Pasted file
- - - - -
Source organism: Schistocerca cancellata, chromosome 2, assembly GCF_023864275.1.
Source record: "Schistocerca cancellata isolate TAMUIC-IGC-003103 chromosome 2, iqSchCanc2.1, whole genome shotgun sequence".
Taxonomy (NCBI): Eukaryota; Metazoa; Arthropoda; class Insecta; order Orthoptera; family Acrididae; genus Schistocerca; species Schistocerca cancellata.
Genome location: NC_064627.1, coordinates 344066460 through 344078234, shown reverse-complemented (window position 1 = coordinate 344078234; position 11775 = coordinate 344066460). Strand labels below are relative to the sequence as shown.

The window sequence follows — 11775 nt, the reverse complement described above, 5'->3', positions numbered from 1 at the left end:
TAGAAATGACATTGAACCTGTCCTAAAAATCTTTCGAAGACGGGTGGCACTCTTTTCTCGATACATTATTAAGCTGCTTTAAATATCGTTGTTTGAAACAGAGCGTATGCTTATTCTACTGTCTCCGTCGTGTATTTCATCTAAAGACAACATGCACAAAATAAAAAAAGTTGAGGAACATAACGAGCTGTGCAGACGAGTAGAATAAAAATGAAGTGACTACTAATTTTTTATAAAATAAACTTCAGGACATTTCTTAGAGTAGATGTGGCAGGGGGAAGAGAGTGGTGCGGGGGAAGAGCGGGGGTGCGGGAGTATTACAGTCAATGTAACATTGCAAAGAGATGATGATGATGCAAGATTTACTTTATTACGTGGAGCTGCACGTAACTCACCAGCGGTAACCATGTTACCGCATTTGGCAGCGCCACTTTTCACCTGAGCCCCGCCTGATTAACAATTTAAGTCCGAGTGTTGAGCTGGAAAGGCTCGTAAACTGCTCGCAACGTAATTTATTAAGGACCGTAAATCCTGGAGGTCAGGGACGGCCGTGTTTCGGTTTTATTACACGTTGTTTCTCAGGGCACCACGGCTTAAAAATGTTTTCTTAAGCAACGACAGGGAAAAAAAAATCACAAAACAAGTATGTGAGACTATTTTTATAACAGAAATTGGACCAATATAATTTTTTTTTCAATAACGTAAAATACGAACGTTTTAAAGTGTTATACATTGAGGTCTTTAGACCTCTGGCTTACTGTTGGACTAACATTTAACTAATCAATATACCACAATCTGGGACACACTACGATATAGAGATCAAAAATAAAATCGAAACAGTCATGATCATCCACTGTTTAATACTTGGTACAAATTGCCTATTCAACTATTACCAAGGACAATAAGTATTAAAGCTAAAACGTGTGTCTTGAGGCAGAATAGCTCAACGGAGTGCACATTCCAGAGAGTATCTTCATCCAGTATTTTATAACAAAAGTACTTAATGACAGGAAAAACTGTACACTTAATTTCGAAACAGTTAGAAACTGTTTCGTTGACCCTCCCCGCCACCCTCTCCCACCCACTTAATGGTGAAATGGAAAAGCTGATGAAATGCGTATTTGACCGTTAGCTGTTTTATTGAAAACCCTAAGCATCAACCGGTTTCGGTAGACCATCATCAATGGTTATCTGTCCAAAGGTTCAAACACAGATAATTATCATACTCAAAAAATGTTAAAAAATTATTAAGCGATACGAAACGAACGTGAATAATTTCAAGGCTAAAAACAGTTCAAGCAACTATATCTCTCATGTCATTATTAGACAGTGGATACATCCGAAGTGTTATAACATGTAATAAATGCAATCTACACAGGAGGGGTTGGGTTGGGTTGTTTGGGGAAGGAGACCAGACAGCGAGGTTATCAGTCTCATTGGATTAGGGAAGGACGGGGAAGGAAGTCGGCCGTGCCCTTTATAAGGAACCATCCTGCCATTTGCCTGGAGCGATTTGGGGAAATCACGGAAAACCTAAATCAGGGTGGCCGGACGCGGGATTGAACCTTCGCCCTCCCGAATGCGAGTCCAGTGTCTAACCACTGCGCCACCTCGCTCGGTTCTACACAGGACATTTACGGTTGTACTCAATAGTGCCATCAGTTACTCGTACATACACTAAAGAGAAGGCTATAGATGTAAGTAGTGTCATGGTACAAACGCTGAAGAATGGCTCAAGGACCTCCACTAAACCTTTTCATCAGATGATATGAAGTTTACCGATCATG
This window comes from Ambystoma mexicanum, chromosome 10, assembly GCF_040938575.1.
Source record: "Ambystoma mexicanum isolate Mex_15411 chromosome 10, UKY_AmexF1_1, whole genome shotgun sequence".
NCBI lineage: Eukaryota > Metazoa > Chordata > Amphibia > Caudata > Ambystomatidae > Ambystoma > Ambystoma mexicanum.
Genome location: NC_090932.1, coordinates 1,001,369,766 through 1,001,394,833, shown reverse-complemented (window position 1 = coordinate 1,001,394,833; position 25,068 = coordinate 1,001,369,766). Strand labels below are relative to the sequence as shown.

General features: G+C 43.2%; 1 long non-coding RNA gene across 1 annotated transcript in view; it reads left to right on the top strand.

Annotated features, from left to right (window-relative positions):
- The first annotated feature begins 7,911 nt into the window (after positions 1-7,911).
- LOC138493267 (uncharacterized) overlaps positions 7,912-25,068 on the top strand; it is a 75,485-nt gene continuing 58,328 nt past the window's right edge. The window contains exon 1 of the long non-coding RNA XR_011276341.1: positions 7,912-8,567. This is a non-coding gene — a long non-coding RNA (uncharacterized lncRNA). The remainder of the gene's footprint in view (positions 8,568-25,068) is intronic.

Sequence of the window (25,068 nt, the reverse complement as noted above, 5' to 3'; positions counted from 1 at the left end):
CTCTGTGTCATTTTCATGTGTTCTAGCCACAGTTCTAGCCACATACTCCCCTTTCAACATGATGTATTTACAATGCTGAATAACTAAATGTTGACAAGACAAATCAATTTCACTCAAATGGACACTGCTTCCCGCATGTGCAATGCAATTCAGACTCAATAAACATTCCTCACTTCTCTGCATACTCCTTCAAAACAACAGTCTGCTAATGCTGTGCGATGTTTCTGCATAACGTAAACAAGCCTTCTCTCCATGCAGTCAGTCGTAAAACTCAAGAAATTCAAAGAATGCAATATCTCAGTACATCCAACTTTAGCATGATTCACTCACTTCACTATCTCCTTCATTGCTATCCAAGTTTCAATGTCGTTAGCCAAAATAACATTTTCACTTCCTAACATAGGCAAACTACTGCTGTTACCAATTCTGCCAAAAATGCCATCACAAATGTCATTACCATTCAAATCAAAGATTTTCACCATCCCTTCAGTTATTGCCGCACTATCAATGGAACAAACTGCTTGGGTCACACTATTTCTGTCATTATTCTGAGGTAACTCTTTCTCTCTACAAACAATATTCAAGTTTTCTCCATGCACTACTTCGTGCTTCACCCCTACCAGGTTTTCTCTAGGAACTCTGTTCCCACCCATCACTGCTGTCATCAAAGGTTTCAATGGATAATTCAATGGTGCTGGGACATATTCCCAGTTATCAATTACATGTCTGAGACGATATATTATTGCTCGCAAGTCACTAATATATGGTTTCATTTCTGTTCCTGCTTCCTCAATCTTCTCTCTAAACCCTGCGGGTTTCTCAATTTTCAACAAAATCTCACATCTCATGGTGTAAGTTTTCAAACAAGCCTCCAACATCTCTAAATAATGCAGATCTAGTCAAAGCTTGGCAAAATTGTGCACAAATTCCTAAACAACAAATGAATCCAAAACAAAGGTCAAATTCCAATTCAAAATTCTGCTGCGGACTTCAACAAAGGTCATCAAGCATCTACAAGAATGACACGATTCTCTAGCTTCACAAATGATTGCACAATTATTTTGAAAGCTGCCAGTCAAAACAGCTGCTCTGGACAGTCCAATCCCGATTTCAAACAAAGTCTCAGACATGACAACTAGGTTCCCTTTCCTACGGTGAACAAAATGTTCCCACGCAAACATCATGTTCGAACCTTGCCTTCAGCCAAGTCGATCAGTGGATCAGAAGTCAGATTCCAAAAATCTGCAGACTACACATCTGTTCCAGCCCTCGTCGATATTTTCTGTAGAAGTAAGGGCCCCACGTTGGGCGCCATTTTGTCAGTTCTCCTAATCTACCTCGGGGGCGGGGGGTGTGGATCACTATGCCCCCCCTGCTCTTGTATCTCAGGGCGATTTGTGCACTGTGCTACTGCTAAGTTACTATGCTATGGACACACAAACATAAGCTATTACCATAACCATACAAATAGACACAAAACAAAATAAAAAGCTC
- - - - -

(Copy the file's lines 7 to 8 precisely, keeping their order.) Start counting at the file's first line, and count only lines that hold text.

This window comes from Ambystoma mexicanum, chromosome 10, assembly GCF_040938575.1.
Source record: "Ambystoma mexicanum isolate Mex_15411 chromosome 10, UKY_AmexF1_1, whole genome shotgun sequence".